else take their seats, and said that she and Mr. Wyse had settled at dinner that they much preferred looking on and learning to playing. With a view to enjoying this incredible treat as fully as possible, they at once seated themselves on a low sofa at the far end of the room where they could not look or learn at all, and engaged in conversation. Diva and Elizabeth, as might have been expected from the malignant influence which watched over their attire, cut in at the same table and were partners, so that they had, in spite of the deadly antagonism of identical tea-gowns, a financial interest in common, while a further bond between them was the eagerness with which they strained their ears to overhear anything that their hostess and Mr. Wyse were saying to each other.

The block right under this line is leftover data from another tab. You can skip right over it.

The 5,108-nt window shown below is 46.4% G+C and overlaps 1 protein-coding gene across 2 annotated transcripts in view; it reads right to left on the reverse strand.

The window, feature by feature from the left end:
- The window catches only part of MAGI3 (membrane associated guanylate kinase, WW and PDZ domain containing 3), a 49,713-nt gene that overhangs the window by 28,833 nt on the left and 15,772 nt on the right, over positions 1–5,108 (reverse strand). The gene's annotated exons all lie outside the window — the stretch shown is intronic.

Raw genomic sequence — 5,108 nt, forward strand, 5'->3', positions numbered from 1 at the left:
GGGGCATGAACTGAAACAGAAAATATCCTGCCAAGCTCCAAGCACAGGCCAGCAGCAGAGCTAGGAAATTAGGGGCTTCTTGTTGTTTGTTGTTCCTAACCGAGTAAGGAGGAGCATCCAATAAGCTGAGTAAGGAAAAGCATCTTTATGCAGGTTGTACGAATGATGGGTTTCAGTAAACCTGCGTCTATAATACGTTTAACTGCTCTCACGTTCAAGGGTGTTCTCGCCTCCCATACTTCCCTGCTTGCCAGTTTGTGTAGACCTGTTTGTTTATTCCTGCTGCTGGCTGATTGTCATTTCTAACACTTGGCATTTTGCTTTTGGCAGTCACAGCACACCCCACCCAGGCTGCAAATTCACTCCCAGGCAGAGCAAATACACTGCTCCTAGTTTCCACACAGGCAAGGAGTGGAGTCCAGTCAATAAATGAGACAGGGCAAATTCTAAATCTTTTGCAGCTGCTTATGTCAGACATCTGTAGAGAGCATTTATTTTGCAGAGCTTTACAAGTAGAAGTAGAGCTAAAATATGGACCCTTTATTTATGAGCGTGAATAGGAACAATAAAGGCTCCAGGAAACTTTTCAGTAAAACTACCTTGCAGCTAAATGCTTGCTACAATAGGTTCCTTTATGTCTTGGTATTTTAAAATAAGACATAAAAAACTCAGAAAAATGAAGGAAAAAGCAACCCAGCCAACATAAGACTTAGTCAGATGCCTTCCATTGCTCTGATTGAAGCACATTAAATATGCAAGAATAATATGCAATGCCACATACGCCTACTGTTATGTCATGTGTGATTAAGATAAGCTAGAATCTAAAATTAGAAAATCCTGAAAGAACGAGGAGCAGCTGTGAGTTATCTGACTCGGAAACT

Miss Mapp and Diva alike were perhaps busier when they were being dummy than when they were playing the cards. Over the background of each mind was spread a hatred of the other, red as their tea-gowns, and shot with black despair as to what on earth they should do now with those ill-fated pieces of pride. Miss Mapp was prepared to make a perfect chameleon of hers, if only she could get away from Diva’s hue, but what if, having changed, say, to purple, Diva became purple too? She could not stand a third coincidence, and besides, she much doubted whether any gown that had once been of so pronounced a crimson-lake, could successfully attempt to appear of any other hue except perhaps black. If Diva died, she might perhaps consult Miss Greele as to whether black would be possible, but then if Diva died, there was no reason for not wearing crimson-lake for ever, since it would be an insincerity of which Miss Mapp humbly hoped she was incapable, to go into mourning for Diva just because she died.